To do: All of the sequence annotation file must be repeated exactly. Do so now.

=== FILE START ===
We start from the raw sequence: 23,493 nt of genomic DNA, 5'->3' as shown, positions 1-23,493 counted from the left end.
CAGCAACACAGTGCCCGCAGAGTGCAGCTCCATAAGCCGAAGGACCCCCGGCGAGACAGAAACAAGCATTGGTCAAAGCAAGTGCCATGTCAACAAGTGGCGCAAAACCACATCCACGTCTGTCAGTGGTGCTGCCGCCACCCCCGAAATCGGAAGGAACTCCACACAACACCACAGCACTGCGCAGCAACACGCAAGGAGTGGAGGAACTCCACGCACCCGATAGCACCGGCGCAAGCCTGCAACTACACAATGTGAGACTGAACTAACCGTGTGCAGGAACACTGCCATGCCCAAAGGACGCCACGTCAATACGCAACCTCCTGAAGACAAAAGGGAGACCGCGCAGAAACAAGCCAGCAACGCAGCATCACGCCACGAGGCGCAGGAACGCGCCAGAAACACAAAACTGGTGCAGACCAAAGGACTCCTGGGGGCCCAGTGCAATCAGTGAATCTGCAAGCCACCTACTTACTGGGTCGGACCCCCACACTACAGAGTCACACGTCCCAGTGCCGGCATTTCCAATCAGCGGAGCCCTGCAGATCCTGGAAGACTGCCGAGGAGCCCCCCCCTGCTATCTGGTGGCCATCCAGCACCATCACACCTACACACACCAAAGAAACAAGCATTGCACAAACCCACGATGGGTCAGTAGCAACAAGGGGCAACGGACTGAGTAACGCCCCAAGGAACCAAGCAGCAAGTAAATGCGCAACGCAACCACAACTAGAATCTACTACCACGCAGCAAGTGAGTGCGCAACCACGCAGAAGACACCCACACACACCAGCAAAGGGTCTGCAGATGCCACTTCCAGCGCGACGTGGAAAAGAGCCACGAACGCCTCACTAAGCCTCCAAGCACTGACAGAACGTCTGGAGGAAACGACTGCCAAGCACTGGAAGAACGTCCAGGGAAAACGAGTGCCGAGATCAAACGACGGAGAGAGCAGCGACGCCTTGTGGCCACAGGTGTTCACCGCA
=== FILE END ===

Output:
We start from the raw sequence: 23,493 nt of genomic DNA, 5'->3' as shown, positions 1-23,493 counted from the left end.
CAGCAACACAGTGCCCGCAGAGTGCAGCTCCATAAGCCGAAGGACCCCCGGCGAGACAGAAACAAGCATTGGTCAAAGCAAGTGCCATGTCAACAAGTGGCGCAAAACCACATCCACGTCTGTCAGTGGTGCTGCCGCCACCCCCGAAATCGGAAGGAACTCCACACAACACCACAGCACTGCGCAGCAACACGCAAGGAGTGGAGGAACTCCACGCACCCGATAGCACCGGCGCAAGCCTGCAACTACACAATGTGAGACTGAACTAACCGTGTGCAGGAACACTGCCATGCCCAAAGGACGCCACGTCAATACGCAACCTCCTGAAGACAAAAGGGAGACCGCGCAGAAACAAGCCAGCAACGCAGCATCACGCCACGAGGCGCAGGAACGCGCCAGAAACACAAAACTGGTGCAGACCAAAGGACTCCTGGGGGCCCAGTGCAATCAGTGAATCTGCAAGCCACCTACTTACTGGGTCGGACCCCCACACTACAGAGTCACACGTCCCAGTGCCGGCATTTCCAATCAGCGGAGCCCTGCAGATCCTGGAAGACTGCCGAGGAGCCCCCCCCTGCTATCTGGTGGCCATCCAGCACCATCACACCTACACACACCAAAGAAACAAGCATTGCACAAACCCACGATGGGTCAGTAGCAACAAGGGGCAACGGACTGAGTAACGCCCCAAGGAACCAAGCAGCAAGTAAATGCGCAACGCAACCACAACTAGAATCTACTACCACGCAGCAAGTGAGTGCGCAACCACGCAGAAGACACCCACACACACCAGCAAAGGGTCTGCAGATGCCACTTCCAGCGCGACGTGGAAAAGAGCCACGAACGCCTCACTAAGCCTCCAAGCACTGACAGAACGTCTGGAGGAAACGACTGCCAAGCACTGGAAGAACGTCCAGGGAAAACGAGTGCCGAGATCAAACGACGGAGAGAGCAGCGACGCCTTGTGGCCACAGGTGTTCACCGCA